ing water, and all which grow under
ground In cold water— with the ex
ception of new potatoes.
heredity seen in the hair
Some Views on the Inheritance of the
Color of the Covering of
the Dome.
"When examined under the micro
scope human hair discloses two
kinds cf pigment, and only two, a red
dish yellow and a sepia brown. These
two colors are Independent factors in
heredity and may occur separately or
In combination," writes Gertrude C.
Davenport in the Independent. "The
yellow seems to be a diffuse pigment,
but the brown occurs in granules or
specks. The size and number of the
granules, as well as the intensity of
the pigment, vary In differently col
ored hair. The intensity of the yel
low pigment also varies so as to form
different shades of red, while a com
bination of red with brown gives some
of the more sober shades of red hair.
When the brown pigment Is Intense
It forms black, and if red be present
In such cases It Is completely covered.
"Red hair is best seen when brown
la absent, and when two bright, red
haired people marry all their children
will have red hair, for there will b<;
no brown pigment to cover it over.
On the other hand, when a black or
very dark brown haired person of un
mixed origin marries another with
red hair, none of the children will
have red hair, but If the dark haired
parent In such a union has red hair
In his ancestry, then half of the chil
dren will have red hair. When there
Is red hair In the immediate ancestry
of both parents, although both may
have dark hair, then a few of the
children—three-sixteenths, In the long
run—will have red hair."
"In the blond-to-black series wa
find that the intensity of the hair
color in the offspring does not exceed
that of the darker parent. Thus two
blond-haired parents have only blond
haired children. The parents cannot
transmit what they themselves lack.
When one parent has flaxen hair and
the other light brown, then 50 per
cent of the children will have hair of
a light brown shade. When one par
ent has dark brown or black hair and
the other light brown, then about half
of the children will have dark and
half light brown hair—that is to say ;
half in population of some size. In a
family of only two children It would
be possible to have one dark and one
light haired child, but this would be a
▼ery rare chance Indeed. The collec
tion and interpretation of statistics ol
hair color are complicated by the fact
that the hair of the young is frequent
ly much lighter than In adult life,
while the hair of the adult, when
mixed with gray, is not Infrequently
reported as of a lighter shade than It
really possesses."
Our Rude Language.
There are great differences between
the richness and poorness of words
In the different countries. Japan is
certainly richer in its words than Eug
land. Just for example, we have more
than nine words for the word "I." The
emperor alone calls himself "Chin,"
and all his subjects call themselves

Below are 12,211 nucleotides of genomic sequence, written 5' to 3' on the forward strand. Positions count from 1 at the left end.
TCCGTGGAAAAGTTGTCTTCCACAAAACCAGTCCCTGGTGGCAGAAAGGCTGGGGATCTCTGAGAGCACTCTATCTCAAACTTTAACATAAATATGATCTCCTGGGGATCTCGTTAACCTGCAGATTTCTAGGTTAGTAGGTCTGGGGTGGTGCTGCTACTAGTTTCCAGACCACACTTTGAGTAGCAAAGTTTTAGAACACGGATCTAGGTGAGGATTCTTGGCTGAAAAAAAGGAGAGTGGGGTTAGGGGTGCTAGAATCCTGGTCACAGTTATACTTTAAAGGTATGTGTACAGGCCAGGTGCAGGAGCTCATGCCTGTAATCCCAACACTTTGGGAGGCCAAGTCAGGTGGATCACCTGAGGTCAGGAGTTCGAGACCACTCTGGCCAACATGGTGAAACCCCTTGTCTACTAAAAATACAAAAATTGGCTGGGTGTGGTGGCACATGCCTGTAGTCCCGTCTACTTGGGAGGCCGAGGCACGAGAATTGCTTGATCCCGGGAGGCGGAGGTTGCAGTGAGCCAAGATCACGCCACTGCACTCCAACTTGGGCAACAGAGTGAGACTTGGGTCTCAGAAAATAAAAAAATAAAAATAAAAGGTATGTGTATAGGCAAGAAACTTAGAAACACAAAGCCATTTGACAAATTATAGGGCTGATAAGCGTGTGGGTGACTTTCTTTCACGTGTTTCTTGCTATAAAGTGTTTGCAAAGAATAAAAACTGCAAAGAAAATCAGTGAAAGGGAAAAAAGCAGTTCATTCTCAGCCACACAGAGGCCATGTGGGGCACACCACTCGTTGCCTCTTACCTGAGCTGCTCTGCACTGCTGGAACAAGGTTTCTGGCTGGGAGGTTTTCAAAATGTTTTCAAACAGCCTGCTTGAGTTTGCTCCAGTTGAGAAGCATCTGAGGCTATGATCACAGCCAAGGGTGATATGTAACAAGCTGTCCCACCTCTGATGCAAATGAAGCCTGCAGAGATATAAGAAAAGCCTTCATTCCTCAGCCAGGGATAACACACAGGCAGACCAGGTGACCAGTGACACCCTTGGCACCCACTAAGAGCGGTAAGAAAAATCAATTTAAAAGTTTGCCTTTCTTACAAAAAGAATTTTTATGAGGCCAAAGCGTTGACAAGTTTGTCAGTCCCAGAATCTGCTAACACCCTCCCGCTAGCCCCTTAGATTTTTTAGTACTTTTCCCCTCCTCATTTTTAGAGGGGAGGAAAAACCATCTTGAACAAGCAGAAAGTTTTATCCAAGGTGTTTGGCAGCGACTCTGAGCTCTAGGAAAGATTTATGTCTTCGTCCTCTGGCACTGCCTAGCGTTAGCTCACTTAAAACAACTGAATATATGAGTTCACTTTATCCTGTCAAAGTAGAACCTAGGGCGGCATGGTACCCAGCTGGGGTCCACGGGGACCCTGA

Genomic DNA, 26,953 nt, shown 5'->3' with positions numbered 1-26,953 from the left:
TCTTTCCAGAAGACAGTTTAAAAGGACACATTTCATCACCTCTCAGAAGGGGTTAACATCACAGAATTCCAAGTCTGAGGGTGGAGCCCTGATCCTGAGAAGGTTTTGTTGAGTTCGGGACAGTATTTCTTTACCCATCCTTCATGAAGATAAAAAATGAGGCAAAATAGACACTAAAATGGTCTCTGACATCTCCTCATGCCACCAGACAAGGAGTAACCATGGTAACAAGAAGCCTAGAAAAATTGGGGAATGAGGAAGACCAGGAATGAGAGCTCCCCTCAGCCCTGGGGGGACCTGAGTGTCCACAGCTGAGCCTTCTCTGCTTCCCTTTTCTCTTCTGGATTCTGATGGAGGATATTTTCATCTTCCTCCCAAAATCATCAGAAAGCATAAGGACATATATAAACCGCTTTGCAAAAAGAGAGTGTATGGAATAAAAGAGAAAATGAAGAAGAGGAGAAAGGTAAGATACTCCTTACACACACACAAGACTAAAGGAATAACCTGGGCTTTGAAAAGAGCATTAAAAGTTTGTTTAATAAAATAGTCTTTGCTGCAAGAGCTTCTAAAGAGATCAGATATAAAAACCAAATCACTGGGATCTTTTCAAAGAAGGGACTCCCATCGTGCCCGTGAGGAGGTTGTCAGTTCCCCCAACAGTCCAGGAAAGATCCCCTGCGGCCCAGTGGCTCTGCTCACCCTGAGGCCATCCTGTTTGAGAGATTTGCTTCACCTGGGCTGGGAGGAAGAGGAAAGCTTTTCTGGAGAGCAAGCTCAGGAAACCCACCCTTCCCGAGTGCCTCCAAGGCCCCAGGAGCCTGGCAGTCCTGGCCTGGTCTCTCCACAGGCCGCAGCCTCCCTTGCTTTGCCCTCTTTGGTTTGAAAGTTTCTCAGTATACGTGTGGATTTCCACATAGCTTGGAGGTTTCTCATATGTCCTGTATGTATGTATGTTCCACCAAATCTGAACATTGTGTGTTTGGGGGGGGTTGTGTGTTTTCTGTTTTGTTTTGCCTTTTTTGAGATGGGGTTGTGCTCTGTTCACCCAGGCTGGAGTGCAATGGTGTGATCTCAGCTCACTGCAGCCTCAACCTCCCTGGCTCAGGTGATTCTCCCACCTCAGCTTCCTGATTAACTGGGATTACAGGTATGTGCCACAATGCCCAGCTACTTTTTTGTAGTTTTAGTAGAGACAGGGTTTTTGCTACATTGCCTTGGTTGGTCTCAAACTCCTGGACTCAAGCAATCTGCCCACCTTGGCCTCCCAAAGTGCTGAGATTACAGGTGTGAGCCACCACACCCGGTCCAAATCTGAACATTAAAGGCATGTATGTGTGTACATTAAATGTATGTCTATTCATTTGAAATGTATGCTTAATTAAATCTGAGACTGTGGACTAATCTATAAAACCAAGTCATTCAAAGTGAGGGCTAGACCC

"Watakushi," "Washi," "Ore," "Boku,"
"Sessha," "Soregashi," "Ware," "Yo,"
etcetera, according to the circum
stances. The second or third person
changes as much as the first person,
"I," and all the verbs accordingly.
When I started to learn the English,
first time, I asked my American teach
er, "What shall I call myself before
the emperor?" He said "I;"
"Then what shall I say before my
parents?"
"I."
"What shall I say before my men
friends? And before my women
friends?"
"I."
"I was quite astonished and said:
"How simple, but how rude is the
English language!"—Yoshio Markino
in the Atlantic Magazine.
Red Haired Spinsters Rare.
Though red hair of the Titian
tint remains at least till middle age,
a correspondent points out that until
the other day he had never seen
or heard of a red-haired old maid.
"I know that real red hair in
girls and women is extremely rare
nowadays, and anthropological ex
perts say that the red-haired race
is fast disappearing. A friend to
whom I mentioned my one and only
meeting with a red-haired spinster
there was not an old maid to be found
whose head was crowned with the
real red hair."
A member of the Royal Anthropo
logical Institute said: "I am inclined
to think that few if any girls with the
Titan-tinted hair fail to get married.
Men like them and they are quickly
married. Nowadays red hair is rare
chiefly because only when both par
ents have red hair does the hair of
the child take on the same color. And
a man and woman with red salr rare
ly marry."—London Mail.
Montana Governor's New Home.
Governor McDowell's new house Is
about the homeliest looking home In
town. There is about the place a sort
of restfulness, an invitation to come
in and make yourself at home and
stay awhile. It is a big, rambling,
old fashioned house, with tall pillars
and flat roof, lots of windows and a
cheerful front entrance, all suggestive
of the grand old southern mansion, the
hospitable home.
After all. It is not a cheap looking
house, for It Is made of brick and oth
er masonry, and finished substantial
ly, artistically, and at the same time